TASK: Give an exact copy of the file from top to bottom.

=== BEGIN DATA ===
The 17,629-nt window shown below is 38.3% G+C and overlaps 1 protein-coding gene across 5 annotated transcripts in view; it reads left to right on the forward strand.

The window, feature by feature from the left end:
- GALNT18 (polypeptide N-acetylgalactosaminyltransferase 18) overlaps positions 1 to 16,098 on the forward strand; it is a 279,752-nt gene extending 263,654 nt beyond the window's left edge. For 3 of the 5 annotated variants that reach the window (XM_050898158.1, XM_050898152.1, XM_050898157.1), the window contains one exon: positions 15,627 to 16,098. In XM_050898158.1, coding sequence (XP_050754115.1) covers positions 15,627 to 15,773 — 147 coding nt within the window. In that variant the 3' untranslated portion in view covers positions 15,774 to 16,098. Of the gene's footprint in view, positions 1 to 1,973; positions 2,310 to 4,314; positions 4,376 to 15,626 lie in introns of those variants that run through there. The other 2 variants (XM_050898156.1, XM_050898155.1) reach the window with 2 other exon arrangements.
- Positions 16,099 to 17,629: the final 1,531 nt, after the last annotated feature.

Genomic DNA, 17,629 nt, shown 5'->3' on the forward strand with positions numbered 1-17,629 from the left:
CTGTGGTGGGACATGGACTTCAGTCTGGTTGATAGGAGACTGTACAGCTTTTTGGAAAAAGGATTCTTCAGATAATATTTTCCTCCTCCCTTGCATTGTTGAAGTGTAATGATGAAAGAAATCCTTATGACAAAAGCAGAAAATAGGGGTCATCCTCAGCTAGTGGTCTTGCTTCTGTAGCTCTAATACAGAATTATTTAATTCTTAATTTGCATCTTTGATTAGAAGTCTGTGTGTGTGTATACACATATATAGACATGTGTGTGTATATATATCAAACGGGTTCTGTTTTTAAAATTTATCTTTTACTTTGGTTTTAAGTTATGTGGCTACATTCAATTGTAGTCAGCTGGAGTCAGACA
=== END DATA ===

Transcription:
The 17,629-nt window shown below is 38.3% G+C and overlaps 1 protein-coding gene across 5 annotated transcripts in view; it reads left to right on the forward strand.

The window, feature by feature from the left end:
- GALNT18 (polypeptide N-acetylgalactosaminyltransferase 18) overlaps positions 1 to 16,098 on the forward strand; it is a 279,752-nt gene extending 263,654 nt beyond the window's left edge. For 3 of the 5 annotated variants that reach the window (XM_050898158.1, XM_050898152.1, XM_050898157.1), the window contains one exon: positions 15,627 to 16,098. In XM_050898158.1, coding sequence (XP_050754115.1) covers positions 15,627 to 15,773 — 147 coding nt within the window. In that variant the 3' untranslated portion in view covers positions 15,774 to 16,098. Of the gene's footprint in view, positions 1 to 1,973; positions 2,310 to 4,314; positions 4,376 to 15,626 lie in introns of those variants that run through there. The other 2 variants (XM_050898156.1, XM_050898155.1) reach the window with 2 other exon arrangements.
- Positions 16,099 to 17,629: the final 1,531 nt, after the last annotated feature.

Genomic DNA, 17,629 nt, shown 5'->3' on the forward strand with positions numbered 1-17,629 from the left:
CTGTGGTGGGACATGGACTTCAGTCTGGTTGATAGGAGACTGTACAGCTTTTTGGAAAAAGGATTCTTCAGATAATATTTTCCTCCTCCCTTGCATTGTTGAAGTGTAATGATGAAAGAAATCCTTATGACAAAAGCAGAAAATAGGGGTCATCCTCAGCTAGTGGTCTTGCTTCTGTAGCTCTAATACAGAATTATTTAATTCTTAATTTGCATCTTTGATTAGAAGTCTGTGTGTGTGTATACACATATATAGACATGTGTGTGTATATATATCAAACGGGTTCTGTTTTTAAAATTTATCTTTTACTTTGGTTTTAAGTTATGTGGCTACATTCAATTGTAGTCAGCTGGAGTCAGACA